Nursery provides plants, tips for home and garden
Published 12:00 am Saturday, March 31, 2007
The growing season never quite ends in south Alabama. Even in winter, there are shrubs and plants adding greenery and colorful blooms to the landscape.
However, springtime truly brings a remarkable beauty to the area. Take note of the flowering fruit trees, showy azaleas and other blooming beauties all around town and country.
Springtime also inspires thoughts of fresh, sweet summer berries plucked from a home garden, and vine-ripened tomatoes perfect for a BLT – or equally delicious all by themselves.
It's enough to inspire you to grab some potting soil, garden gloves and a tray of plants and get gardening!
A local business that helps bring all that color and flavor home is B & B Nursery, owned by Billy and Mary Croley.
The nursery, located on Mobile
Road (Hwy 31 South) between Greenville and Chapman, has been in business for some 20 years. It draws many customers from the county and well beyond, Mary Croley says.
“We have some folks here from Prattville today. There's also a family from Luverne who comes to see us every year,” the nursery owner said with a smile as she paused between assisting customers last Saturday.
She was peppered with questions along the way.
“Mary, what do you have in the way of tomato plants?”
“Will these do well in the shade?”
“Mrs. Croley, do you have any fruit trees?”
There's not a lot the nursery doesn't carry. When asked how many varieties of plants are carried by B & B, Mary Croley just shook her head and chuckled.
“Oh, goodness, I don't know. We grow a lot of things right here, and bring some other plants in. It changes from week to week, it really does.”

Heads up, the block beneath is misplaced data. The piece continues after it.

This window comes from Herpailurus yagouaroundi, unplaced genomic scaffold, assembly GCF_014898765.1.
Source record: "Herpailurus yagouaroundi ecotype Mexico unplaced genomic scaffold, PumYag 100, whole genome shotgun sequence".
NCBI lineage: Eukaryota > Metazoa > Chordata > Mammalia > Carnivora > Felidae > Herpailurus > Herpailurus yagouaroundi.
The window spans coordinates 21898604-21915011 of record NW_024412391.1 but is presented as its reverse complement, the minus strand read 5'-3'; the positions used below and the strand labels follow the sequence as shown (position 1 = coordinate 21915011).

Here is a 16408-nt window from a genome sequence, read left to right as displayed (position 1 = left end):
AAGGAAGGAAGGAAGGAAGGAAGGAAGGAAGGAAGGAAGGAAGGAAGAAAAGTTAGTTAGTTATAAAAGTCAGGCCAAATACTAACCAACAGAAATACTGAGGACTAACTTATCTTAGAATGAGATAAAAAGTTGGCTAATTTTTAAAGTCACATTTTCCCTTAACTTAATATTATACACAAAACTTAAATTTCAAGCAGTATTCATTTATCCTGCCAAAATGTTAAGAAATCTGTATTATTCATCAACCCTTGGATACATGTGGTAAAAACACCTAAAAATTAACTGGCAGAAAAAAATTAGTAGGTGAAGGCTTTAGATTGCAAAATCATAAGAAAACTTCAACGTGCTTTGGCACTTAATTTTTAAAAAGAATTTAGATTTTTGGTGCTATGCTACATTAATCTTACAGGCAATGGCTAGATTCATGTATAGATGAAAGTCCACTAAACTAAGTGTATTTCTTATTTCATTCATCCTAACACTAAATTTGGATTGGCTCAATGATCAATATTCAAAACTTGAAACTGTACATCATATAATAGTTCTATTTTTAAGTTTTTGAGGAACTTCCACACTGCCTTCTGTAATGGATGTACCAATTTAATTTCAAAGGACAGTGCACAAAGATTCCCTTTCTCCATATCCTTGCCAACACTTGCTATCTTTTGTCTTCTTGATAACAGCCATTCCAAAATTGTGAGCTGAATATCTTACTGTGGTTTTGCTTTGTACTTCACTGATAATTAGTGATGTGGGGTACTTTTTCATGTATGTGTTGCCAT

Walk into the B & B greenhouse and experience a regular riot of color, from the delicate hues of a Summer Magic orchid to the vivid scarlet of geraniums and sunny yellow marigolds.
“We try to carry a variety of colors and types of plants to have something that will work for everyone,” Croley said.
A top seller at the nursery?
“Ferns. We've probably sold 75 today alone,” Croley said, gesturing toward the large array of the airy green plants in the nursery's greenhouse.
With spring's potentially tempestuous weather, the nursery owner says potted plants such as ferns, bougainvilleas and geraniums are popular with B & B's customers right now.
“You never know this time of year. If we do have a sudden cold spell, folks know they can bring those plants inside to protect them,” Croley pointed out.
Sun, shade, brown-thumb proof
What if you aren't graced with a green thumb?
“There are several plants that don't require a lot of attention. Certain types of ivy are good, especially Swedish ivy. Lantana. Bougainvillea is another one; all you have to do is water it. The Kimberly fern is also a good choice; it will take both heat and cold well, which is good,” Croley said.
And if your planting space is especially sunny?
“Most of our bedding plants will take a lot of sun. Vinca, marigolds, suncove - those are all good for a sunny space. Dusty Miller, you can't beat it. It will live right through the winter,” the nursery owner said.
Hibiscus is another plant that thrives in summer sunshine, but Croley cautions customers most hibiscus plants sold in this area “are annuals, not perennials.”
What if you have a lot of shade?
“Impatiens are wonderful. Also, any type of Langley fern, Japanese holly fern - these winter well - and split leaf philodendron. The philodendron dies off in the winter but comes right back in the spring,” Croley explained.
Begonias are another versatile plant, particularly the bronze leaf variety, she said.
“These will take both sun and shade well. If you straw them in the fall, they will generally come back in the spring, too.”
Hydrangeas are another popular choice for a shady spot in your lawn and garden, Croley said.
A large variety of bedding plants, potted plants, fruit and vegetable plants, evergreen shrubs, ground cover, trees and more can be found in the greenhouses and on the grounds of this homegrown business.
“We invite folks to come out and see what we have to offer. We will be glad to help any help we can,” Croley said.
The nursery is open 8 a.m. to 5 p.m., Mondays through Saturdays during March, April and May, closing at lunchtime Wednesdays and Saturdays the rest of the year.